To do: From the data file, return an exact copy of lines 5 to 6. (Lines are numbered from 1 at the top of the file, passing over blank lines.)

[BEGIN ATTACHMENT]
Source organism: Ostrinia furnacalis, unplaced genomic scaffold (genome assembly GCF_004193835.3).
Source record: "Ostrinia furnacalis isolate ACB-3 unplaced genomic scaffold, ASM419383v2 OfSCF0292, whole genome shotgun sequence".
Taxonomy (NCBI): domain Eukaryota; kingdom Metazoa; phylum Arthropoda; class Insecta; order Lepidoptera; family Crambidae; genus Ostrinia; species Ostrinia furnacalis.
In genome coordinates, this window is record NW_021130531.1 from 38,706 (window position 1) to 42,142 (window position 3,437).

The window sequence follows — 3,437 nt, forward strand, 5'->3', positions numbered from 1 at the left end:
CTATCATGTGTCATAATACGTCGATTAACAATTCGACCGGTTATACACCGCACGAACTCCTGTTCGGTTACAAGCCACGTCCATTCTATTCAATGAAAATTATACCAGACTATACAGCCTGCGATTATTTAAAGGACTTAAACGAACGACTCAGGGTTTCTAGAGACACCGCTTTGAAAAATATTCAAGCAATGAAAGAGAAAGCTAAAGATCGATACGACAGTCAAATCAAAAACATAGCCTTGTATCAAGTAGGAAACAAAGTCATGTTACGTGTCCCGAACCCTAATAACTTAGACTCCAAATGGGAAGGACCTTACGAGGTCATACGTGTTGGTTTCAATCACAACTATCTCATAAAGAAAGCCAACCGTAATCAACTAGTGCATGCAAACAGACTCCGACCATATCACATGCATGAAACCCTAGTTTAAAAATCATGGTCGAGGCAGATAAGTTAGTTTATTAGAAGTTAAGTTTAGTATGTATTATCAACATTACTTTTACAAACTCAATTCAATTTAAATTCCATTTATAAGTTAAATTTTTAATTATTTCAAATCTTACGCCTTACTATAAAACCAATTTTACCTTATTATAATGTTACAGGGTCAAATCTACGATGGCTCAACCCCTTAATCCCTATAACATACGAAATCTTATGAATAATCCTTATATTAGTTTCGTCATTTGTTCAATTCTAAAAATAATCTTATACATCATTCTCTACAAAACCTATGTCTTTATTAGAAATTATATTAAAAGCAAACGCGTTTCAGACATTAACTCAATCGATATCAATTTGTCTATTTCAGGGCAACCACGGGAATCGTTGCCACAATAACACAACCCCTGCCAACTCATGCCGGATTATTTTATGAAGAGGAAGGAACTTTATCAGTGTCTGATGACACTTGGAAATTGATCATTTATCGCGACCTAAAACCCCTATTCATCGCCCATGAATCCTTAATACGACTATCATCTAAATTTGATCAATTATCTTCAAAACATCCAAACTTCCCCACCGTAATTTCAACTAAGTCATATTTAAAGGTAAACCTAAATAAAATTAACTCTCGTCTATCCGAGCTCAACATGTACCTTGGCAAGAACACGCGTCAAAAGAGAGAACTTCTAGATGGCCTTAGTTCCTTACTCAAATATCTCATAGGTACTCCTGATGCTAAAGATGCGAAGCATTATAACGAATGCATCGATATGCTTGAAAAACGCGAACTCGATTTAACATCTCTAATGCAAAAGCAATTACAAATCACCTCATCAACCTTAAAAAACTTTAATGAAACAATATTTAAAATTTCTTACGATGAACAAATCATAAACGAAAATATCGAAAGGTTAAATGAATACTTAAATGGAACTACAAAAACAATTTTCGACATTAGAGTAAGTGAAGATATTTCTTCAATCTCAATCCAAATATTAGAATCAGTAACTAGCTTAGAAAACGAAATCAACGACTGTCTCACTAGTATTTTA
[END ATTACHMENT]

The window sequence follows — 3,437 nt, forward strand, 5'->3', positions numbered from 1 at the left end:
CTATCATGTGTCATAATACGTCGATTAACAATTCGACCGGTTATACACCGCACGAACTCCTGTTCGGTTACAAGCCACGTCCATTCTATTCAATGAAAATTATACCAGACTATACAGCCTGCGATTATTTAAAGGACTTAAACGAACGACTCAGGGTTTCTAGAGACACCGCTTTGAAAAATATTCAAGCAATGAAAGAGAAAGCTAAAGATCGATACGACAGTCAAATCAAAAACATAGCCTTGTATCAAGTAGGAAACAAAGTCATGTTACGTGTCCCGAACCCTAATAACTTAGACTCCAAATGGGAAGGACCTTACGAGGTCATACGTGTTGGTTTCAATCACAACTATCTCATAAAGAAAGCCAACCGTAATCAACTAGTGCATGCAAACAGACTCCGACCATATCACATGCATGAAACCCTAGTTTAAAAATCATGGTCGAGGCAGATAAGTTAGTTTATTAGAAGTTAAGTTTAGTATGTATTATCAACATTACTTTTACAAACTCAATTCAATTTAAATTCCATTTATAAGTTAAATTTTTAATTATTTCAAATCTTACGCCTTACTATAAAACCAATTTTACCTTATTATAATGTTACAGGGTCAAATCTACGATGGCTCAACCCCTTAATCCCTATAACATACGAAATCTTATGAATAATCCTTATATTAGTTTCGTCATTTGTTCAATTCTAAAAATAATCTTATACATCATTCTCTACAAAACCTATGTCTTTATTAGAAATTATATTAAAAGCAAACGCGTTTCAGACATTAACTCAATCGATATCAATTTGTCTATTTCAGGGCAACCACGGGAATCGTTGCCACAATAACACAACCCCTGCCAACTCATGCCGGATTATTTTATGAAGAGGAAGGAACTTTATCAGTGTCTGATGACACTTGGAAATTGATCATTTATCGCGACCTAAAACCCCTATTCATCGCCCATGAATCCTTAATACGACTATCATCTAAATTTGATCAATTATCTTCAAAACATCCAAACTTCCCCACCGTAATTTCAACTAAGTCATATTTAAAGGTAAACCTAAATAAAATTAACTCTCGTCTATCCGAGCTCAACATGTACCTTGGCAAGAACACGCGTCAAAAGAGAGAACTTCTAGATGGCCTTAGTTCCTTACTCAAATATCTCATAGGTACTCCTGATGCTAAAGATGCGAAGCATTATAACGAATGCATCGATATGCTTGAAAAACGCGAACTCGATTTAACATCTCTAATGCAAAAGCAATTACAAATCACCTCATCAACCTTAAAAAACTTTAATGAAACAATATTTAAAATTTCTTACGATGAACAAATCATAAACGAAAATATCGAAAGGTTAAATGAATACTTAAATGGAACTACAAAAACAATTTTCGACATTAGAGTAAGTGAAGATATTTCTTCAATCTCAATCCAAATATTAGAATCAGTAACTAGCTTAGAAAACGAAATCAACGACTGTCTCACTAGTATTTTA